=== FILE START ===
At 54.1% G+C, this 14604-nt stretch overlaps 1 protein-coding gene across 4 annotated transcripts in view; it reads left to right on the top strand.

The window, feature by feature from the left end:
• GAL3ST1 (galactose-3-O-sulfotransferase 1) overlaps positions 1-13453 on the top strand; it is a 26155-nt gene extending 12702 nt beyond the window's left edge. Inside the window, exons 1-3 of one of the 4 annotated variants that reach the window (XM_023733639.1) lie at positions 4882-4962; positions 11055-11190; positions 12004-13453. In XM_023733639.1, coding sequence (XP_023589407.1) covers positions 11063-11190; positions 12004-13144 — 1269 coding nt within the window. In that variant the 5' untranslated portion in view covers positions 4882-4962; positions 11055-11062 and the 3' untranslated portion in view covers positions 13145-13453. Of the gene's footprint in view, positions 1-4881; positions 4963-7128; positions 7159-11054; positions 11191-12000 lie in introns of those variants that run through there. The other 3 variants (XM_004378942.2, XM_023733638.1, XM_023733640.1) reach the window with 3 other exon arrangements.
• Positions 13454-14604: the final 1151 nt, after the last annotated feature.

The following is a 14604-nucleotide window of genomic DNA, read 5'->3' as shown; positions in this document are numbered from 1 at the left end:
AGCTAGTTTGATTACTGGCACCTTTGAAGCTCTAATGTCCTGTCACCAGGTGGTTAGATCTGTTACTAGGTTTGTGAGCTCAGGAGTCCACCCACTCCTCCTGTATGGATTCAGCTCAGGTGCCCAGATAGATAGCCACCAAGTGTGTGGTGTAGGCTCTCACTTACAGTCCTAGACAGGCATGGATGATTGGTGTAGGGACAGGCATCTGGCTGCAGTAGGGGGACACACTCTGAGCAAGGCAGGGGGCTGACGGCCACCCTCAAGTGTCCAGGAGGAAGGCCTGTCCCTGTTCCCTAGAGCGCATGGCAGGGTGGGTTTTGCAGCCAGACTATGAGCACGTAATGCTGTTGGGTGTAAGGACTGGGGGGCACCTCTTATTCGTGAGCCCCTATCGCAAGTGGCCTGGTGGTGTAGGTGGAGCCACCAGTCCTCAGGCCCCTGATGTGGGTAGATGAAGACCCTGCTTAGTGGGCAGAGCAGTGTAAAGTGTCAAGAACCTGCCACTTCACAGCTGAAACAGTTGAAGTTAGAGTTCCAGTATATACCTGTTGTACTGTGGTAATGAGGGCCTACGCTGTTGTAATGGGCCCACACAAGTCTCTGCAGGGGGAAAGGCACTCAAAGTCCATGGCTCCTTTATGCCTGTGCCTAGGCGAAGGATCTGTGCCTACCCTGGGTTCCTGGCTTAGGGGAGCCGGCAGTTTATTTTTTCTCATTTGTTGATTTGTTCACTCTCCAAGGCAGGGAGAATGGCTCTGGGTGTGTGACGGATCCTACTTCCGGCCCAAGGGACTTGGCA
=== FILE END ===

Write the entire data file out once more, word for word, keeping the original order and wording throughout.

At 54.1% G+C, this 14604-nt stretch overlaps 1 protein-coding gene across 4 annotated transcripts in view; it reads left to right on the top strand.

The window, feature by feature from the left end:
• GAL3ST1 (galactose-3-O-sulfotransferase 1) overlaps positions 1-13453 on the top strand; it is a 26155-nt gene extending 12702 nt beyond the window's left edge. Inside the window, exons 1-3 of one of the 4 annotated variants that reach the window (XM_023733639.1) lie at positions 4882-4962; positions 11055-11190; positions 12004-13453. In XM_023733639.1, coding sequence (XP_023589407.1) covers positions 11063-11190; positions 12004-13144 — 1269 coding nt within the window. In that variant the 5' untranslated portion in view covers positions 4882-4962; positions 11055-11062 and the 3' untranslated portion in view covers positions 13145-13453. Of the gene's footprint in view, positions 1-4881; positions 4963-7128; positions 7159-11054; positions 11191-12000 lie in introns of those variants that run through there. The other 3 variants (XM_004378942.2, XM_023733638.1, XM_023733640.1) reach the window with 3 other exon arrangements.
• Positions 13454-14604: the final 1151 nt, after the last annotated feature.

The following is a 14604-nucleotide window of genomic DNA, read 5'->3' as shown; positions in this document are numbered from 1 at the left end:
AGCTAGTTTGATTACTGGCACCTTTGAAGCTCTAATGTCCTGTCACCAGGTGGTTAGATCTGTTACTAGGTTTGTGAGCTCAGGAGTCCACCCACTCCTCCTGTATGGATTCAGCTCAGGTGCCCAGATAGATAGCCACCAAGTGTGTGGTGTAGGCTCTCACTTACAGTCCTAGACAGGCATGGATGATTGGTGTAGGGACAGGCATCTGGCTGCAGTAGGGGGACACACTCTGAGCAAGGCAGGGGGCTGACGGCCACCCTCAAGTGTCCAGGAGGAAGGCCTGTCCCTGTTCCCTAGAGCGCATGGCAGGGTGGGTTTTGCAGCCAGACTATGAGCACGTAATGCTGTTGGGTGTAAGGACTGGGGGGCACCTCTTATTCGTGAGCCCCTATCGCAAGTGGCCTGGTGGTGTAGGTGGAGCCACCAGTCCTCAGGCCCCTGATGTGGGTAGATGAAGACCCTGCTTAGTGGGCAGAGCAGTGTAAAGTGTCAAGAACCTGCCACTTCACAGCTGAAACAGTTGAAGTTAGAGTTCCAGTATATACCTGTTGTACTGTGGTAATGAGGGCCTACGCTGTTGTAATGGGCCCACACAAGTCTCTGCAGGGGGAAAGGCACTCAAAGTCCATGGCTCCTTTATGCCTGTGCCTAGGCGAAGGATCTGTGCCTACCCTGGGTTCCTGGCTTAGGGGAGCCGGCAGTTTATTTTTTCTCATTTGTTGATTTGTTCACTCTCCAAGGCAGGGAGAATGGCTCTGGGTGTGTGACGGATCCTACTTCCGGCCCAAGGGACTTGGCA